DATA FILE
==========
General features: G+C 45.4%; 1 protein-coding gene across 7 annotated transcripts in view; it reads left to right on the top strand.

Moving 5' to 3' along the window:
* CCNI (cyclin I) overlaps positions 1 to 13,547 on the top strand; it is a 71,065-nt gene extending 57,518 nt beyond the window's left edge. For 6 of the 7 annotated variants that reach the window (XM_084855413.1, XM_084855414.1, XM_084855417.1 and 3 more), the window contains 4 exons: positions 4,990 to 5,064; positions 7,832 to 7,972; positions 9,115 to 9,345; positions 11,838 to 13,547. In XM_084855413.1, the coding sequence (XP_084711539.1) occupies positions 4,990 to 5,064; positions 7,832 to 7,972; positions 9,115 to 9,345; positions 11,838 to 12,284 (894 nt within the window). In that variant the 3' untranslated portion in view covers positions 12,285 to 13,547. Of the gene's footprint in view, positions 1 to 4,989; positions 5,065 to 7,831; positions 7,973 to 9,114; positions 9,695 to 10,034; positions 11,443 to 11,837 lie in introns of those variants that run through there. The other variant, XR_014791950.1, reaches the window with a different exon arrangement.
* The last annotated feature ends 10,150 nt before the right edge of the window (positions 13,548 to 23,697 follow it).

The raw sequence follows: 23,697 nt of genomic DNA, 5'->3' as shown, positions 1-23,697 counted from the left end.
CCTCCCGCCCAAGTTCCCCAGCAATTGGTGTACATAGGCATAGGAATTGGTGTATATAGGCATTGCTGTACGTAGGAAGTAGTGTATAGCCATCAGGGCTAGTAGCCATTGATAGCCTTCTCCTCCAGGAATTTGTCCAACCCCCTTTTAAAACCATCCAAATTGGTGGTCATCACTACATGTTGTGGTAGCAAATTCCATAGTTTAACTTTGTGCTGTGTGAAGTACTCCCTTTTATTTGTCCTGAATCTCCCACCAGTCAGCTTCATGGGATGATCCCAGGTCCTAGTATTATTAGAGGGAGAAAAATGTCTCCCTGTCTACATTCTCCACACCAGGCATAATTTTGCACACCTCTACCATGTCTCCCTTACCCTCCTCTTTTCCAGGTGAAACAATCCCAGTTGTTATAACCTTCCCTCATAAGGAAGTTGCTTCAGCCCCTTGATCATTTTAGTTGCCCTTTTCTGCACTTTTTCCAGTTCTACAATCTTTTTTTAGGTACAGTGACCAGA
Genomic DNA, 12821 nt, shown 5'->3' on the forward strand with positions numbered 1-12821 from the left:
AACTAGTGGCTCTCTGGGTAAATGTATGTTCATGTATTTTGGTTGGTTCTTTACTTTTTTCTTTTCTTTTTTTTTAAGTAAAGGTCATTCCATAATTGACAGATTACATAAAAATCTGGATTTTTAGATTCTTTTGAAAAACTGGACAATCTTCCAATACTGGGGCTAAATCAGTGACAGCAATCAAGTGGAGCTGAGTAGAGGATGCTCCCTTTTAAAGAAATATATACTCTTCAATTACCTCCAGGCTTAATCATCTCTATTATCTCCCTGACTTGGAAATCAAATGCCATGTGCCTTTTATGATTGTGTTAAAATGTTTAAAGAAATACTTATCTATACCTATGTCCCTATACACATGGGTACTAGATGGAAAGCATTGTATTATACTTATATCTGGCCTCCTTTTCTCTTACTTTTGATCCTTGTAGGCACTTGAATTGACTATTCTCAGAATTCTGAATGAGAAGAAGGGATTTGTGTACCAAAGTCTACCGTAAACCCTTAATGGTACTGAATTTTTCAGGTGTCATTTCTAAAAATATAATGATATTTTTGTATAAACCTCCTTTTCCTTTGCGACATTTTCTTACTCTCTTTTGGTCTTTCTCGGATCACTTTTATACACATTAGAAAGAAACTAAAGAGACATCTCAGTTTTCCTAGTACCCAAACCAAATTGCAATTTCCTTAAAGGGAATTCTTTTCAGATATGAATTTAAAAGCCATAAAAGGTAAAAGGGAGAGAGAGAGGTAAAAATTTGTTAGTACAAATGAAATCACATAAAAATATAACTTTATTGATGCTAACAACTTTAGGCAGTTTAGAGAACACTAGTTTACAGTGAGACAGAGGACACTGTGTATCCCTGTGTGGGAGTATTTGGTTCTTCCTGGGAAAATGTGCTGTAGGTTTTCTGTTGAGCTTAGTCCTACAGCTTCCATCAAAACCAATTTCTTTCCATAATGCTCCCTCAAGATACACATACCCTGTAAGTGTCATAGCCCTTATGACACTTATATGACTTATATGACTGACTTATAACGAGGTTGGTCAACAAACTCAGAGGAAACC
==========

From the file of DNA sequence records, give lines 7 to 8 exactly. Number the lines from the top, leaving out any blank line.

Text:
Genomic DNA, 12821 nt, shown 5'->3' on the forward strand with positions numbered 1-12821 from the left:
AACTAGTGGCTCTCTGGGTAAATGTATGTTCATGTATTTTGGTTGGTTCTTTACTTTTTTCTTTTCTTTTTTTTTAAGTAAAGGTCATTCCATAATTGACAGATTACATAAAAATCTGGATTTTTAGATTCTTTTGAAAAACTGGACAATCTTCCAATACTGGGGCTAAATCAGTGACAGCAATCAAGTGGAGCTGAGTAGAGGATGCTCCCTTTTAAAGAAATATATACTCTTCAATTACCTCCAGGCTTAATCATCTCTATTATCTCCCTGACTTGGAAATCAAATGCCATGTGCCTTTTATGATTGTGTTAAAATGTTTAAAGAAATACTTATCTATACCTATGTCCCTATACACATGGGTACTAGATGGAAAGCATTGTATTATACTTATATCTGGCCTCCTTTTCTCTTACTTTTGATCCTTGTAGGCACTTGAATTGACTATTCTCAGAATTCTGAATGAGAAGAAGGGATTTGTGTACCAAAGTCTACCGTAAACCCTTAATGGTACTGAATTTTTCAGGTGTCATTTCTAAAAATATAATGATATTTTTGTATAAACCTCCTTTTCCTTTGCGACATTTTCTTACTCTCTTTTGGTCTTTCTCGGATCACTTTTATACACATTAGAAAGAAACTAAAGAGACATCTCAGTTTTCCTAGTACCCAAACCAAATTGCAATTTCCTTAAAGGGAATTCTTTTCAGATATGAATTTAAAAGCCATAAAAGGTAAAAGGGAGAGAGAGAGGTAAAAATTTGTTAGTACAAATGAAATCACATAAAAATATAACTTTATTGATGCTAACAACTTTAGGCAGTTTAGAGAACACTAGTTTACAGTGAGACAGAGGACACTGTGTATCCCTGTGTGGGAGTATTTGGTTCTTCCTGGGAAAATGTGCTGTAGGTTTTCTGTTGAGCTTAGTCCTACAGCTTCCATCAAAACCAATTTCTTTCCATAATGCTCCCTCAAGATACACATACCCTGTAAGTGTCATAGCCCTTATGACACTTATATGACTTATATGACTGACTTATAACGAGGTTGGTCAACAAACTCAGAGGAAACC